Almost fifteen years after their off-kilter, watershed, and unceremonious split in a Parisian backstage, it’s hard to overstate the amount of influence, longing, and nostalgia English rock band Oasis has propagated in its aftermath. Although most of the attention and money on the heels of their disbandment revolved around shoehorning an improbable reunion by way of reconciling the Gallagher Bros’s insurmountable differences, the britpop marquee fixture’s creative footprint has found boundless ways to permeate inspiratory wells of lots of contemporary acts in its wake—both within and outside the immediate confines of rock and roll.

It could be contended that two latter-day quintessential offshoots of such a musical lineage would be fellow Mancunian indie rockers Shader on the one hand, and Tacoma, Washington-based Enumclaw on the other. Aside from how their music rings and shreds (more on this below), both foursomes sport self-evident signs of worshipping association with their spiritual grandfathers—the shared stomping ground coupled with a parka-punk antic in the former group’s case, the “best band since Oasis” biography tagline for the latter. Yet the apparent similarities between these outfits should theoretically end there.

That is, geographically and socio-economically, the band members’ upbringings and backgrounds could not be more different from each other, at least at first glance. For starters, a planet-sectioning 4,650 miles/7,500 km separate the primordial soups from within which Shader and Enumclaw sprouted. If the artistic extrapolation borrowed from Oasis’s industry-changing sound and aesthetic is more than comprehensible in the Manchester natives’ case, it does require a more substantial cognitive leap for the American Fat Possum Records signees. Not unrelatedly, as the advent of geographically distributed and interconnected nodes of connection went on to annul even the stealthiest of outstanding barriers, a cultural dynamic directly stemming from Benedict Anderson’s imagined communities ensued.

With both acts properly soaked and hard-boiled in guitar-led no frills indie rock—one wouldn’t be too far off in picturing them with a sprinkle of mid-Naughties emo sensibilities on top—their musical crossover pushes past the high regard they each hold the britpop icons in. Refreshingly in the present climate, virtually every creative component baked into each of their collections of songs to date is built in order to thrust the guitar as the lead protagonist instrument, rather than blink-and-you-miss it-bit part in much of today’s tired rock canon. Sticky intro riffs, slews of parallel melodic riffs, main vocal dynamics atop of consonant arpeggios: these all revolve around six-strings, not unlike a certain giant band from the 90s.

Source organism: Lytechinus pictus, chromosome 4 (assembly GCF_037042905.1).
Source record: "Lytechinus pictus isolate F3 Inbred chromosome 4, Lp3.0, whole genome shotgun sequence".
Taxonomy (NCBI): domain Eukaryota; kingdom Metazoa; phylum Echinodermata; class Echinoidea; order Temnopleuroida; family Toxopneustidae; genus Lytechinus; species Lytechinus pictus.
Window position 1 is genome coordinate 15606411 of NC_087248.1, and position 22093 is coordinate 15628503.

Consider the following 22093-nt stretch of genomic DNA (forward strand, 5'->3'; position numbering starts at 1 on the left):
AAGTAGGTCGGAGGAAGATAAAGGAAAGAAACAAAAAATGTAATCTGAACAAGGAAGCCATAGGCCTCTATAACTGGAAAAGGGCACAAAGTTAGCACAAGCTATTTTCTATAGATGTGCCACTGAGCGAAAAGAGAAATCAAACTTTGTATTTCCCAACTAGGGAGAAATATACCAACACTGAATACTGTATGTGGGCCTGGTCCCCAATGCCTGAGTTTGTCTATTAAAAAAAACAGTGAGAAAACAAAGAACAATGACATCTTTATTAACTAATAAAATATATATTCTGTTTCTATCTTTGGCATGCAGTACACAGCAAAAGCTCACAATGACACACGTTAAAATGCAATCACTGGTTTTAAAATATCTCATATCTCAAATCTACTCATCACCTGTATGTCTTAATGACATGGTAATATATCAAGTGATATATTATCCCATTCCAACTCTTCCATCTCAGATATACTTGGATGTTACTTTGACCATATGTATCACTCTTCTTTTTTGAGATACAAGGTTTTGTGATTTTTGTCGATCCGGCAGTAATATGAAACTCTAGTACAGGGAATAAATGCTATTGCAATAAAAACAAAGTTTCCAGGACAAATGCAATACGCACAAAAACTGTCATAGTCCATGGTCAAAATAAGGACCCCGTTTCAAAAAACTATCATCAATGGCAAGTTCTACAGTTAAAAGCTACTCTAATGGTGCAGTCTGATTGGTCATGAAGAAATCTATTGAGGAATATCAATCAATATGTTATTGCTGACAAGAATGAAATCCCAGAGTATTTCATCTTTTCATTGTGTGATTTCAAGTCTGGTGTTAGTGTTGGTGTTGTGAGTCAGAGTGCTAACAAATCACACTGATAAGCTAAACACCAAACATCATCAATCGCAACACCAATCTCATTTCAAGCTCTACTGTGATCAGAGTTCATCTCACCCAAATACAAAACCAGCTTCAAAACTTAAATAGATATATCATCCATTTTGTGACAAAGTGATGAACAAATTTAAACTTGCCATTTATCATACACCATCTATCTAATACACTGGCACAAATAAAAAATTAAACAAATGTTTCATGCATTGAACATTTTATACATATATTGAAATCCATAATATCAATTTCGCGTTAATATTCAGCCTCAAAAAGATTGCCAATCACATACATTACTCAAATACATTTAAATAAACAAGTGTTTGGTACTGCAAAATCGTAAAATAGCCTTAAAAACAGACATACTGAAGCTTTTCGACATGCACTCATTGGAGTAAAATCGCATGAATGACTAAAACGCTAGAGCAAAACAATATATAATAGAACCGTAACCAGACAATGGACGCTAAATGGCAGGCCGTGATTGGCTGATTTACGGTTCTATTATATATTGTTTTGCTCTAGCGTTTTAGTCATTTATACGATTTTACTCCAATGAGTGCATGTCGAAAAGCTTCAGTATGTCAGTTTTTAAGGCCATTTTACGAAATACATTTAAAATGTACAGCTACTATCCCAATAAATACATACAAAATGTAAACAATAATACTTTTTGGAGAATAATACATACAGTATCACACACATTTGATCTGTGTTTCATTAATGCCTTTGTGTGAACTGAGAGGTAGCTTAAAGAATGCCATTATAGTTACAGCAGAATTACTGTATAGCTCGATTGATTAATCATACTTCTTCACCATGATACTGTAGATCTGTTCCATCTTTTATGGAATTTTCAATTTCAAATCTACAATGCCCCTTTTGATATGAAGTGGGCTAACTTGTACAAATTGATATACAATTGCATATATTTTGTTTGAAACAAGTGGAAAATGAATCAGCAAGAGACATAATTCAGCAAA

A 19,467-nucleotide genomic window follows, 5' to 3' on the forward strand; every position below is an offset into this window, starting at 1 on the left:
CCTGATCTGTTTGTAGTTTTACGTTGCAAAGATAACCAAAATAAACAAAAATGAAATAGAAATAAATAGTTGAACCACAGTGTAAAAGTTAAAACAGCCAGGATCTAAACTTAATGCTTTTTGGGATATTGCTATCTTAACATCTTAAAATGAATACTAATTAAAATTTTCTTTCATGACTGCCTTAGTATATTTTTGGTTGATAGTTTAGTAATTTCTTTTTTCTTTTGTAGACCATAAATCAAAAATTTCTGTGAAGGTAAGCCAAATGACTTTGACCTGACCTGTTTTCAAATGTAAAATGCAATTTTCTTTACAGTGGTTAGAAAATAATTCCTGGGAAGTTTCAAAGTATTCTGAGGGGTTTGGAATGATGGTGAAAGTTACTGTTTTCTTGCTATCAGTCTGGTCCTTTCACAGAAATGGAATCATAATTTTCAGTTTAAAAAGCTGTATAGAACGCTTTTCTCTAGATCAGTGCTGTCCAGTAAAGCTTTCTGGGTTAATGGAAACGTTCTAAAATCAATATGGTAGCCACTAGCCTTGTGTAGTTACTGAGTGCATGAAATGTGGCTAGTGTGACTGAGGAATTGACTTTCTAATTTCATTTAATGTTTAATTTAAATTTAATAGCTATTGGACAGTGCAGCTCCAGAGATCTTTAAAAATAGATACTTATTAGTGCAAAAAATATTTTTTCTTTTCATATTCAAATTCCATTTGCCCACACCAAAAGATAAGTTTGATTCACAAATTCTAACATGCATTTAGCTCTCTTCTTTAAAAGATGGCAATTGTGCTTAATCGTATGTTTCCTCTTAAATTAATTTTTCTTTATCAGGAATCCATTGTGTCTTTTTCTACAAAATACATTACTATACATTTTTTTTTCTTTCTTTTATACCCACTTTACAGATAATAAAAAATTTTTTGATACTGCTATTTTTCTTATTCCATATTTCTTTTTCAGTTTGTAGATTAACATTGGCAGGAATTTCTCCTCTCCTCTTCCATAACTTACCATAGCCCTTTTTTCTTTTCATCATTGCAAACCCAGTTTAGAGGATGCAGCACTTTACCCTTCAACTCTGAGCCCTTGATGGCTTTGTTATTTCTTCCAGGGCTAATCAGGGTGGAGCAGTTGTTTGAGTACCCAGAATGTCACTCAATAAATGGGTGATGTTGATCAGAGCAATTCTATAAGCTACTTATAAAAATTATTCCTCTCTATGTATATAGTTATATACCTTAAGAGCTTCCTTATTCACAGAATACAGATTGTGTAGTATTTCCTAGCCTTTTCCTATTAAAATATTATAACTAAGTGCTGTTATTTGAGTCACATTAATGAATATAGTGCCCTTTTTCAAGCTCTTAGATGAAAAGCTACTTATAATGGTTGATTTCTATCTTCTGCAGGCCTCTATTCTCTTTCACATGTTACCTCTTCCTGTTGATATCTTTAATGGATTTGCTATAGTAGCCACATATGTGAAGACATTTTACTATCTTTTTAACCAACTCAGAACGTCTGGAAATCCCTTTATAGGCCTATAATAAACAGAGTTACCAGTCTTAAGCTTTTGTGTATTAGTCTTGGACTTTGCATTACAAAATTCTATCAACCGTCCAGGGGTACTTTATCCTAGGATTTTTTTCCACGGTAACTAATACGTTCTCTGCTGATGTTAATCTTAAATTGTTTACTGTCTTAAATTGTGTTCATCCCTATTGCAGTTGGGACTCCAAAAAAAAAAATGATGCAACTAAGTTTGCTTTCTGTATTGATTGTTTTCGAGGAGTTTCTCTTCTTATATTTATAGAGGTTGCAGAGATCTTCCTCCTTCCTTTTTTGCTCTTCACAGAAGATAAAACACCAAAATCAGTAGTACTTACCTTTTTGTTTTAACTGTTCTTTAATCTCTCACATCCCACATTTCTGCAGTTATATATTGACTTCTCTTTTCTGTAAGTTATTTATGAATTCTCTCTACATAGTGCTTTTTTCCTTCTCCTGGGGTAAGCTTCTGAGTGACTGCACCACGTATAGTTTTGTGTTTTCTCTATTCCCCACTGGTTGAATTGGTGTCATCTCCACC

However, perhaps Shader and Enumclaw’s most appeasing and earnest value is found in their unabashed and dejected adoption of true blue, tried and true pop rock songwriting formulas. Without ever incurring the risk of coming across as one-dimensional, their verse/chorus/verse/bridge/chorus song-crafting method is of an endearing textbook execution. This results in multiple cuts on either of their debut studio LPs Save the Baby and Everything Is Connected sounding handily and seamlessly like they could sneak into each other’s tracklist without anyone batting an eye (take Shader’s “There Was a Time“, “Time Is Right” as well as “Runaway“—or conversely, their US counterparts’ uncanny sonic adjacency of “Cowboy Bebop” and “Jimmy Neutron“).

Lest we lose our trail of thought here—both quartets wear their singular strain of britpop influence proudly on their sleeves. Hence, the notion that significant portions of their studio-grading recordings come across like they could be covering each other isn’t exactly an affront to the Pepsi test. Yet the set of coincidences start to run deep as soon as one realizes that their aforementioned long-gestated debut projects came out within the span of two weeks of each other, across mid to late October last year. Even more surreally, both bands enlist a member whose surname spells Edwards, and watch this: they both play bass.